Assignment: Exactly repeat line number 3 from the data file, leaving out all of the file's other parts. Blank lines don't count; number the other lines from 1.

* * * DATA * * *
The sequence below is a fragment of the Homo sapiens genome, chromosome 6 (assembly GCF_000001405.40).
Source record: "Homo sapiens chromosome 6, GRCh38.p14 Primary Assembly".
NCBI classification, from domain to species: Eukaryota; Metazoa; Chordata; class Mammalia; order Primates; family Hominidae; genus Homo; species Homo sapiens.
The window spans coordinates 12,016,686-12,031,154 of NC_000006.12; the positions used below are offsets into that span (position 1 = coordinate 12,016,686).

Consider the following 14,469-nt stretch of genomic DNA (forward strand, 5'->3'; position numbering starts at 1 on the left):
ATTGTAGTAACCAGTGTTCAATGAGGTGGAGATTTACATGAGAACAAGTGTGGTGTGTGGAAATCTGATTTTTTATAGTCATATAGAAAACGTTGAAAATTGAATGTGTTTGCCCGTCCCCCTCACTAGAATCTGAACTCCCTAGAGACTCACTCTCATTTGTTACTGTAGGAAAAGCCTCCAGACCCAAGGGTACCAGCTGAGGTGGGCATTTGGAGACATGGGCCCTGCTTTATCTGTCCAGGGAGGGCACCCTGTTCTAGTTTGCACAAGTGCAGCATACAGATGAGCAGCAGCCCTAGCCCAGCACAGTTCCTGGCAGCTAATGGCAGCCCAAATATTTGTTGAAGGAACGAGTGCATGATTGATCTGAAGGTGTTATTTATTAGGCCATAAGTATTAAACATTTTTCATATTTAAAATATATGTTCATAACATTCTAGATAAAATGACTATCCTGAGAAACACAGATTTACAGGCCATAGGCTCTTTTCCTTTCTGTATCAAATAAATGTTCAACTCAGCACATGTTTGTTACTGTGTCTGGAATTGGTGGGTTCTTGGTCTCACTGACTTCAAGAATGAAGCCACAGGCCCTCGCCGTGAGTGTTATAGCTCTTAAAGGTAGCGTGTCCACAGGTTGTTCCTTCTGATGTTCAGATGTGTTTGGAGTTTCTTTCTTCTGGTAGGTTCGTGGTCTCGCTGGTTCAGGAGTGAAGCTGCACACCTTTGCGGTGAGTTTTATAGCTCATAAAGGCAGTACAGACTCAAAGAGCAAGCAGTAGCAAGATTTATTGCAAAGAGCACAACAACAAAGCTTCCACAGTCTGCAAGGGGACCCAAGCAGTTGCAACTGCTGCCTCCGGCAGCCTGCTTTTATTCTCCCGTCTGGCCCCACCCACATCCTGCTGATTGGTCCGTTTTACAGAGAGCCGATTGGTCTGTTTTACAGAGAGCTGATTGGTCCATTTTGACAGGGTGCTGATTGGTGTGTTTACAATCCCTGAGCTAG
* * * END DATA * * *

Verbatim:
NCBI classification, from domain to species: Eukaryota; Metazoa; Chordata; class Mammalia; order Primates; family Hominidae; genus Homo; species Homo sapiens.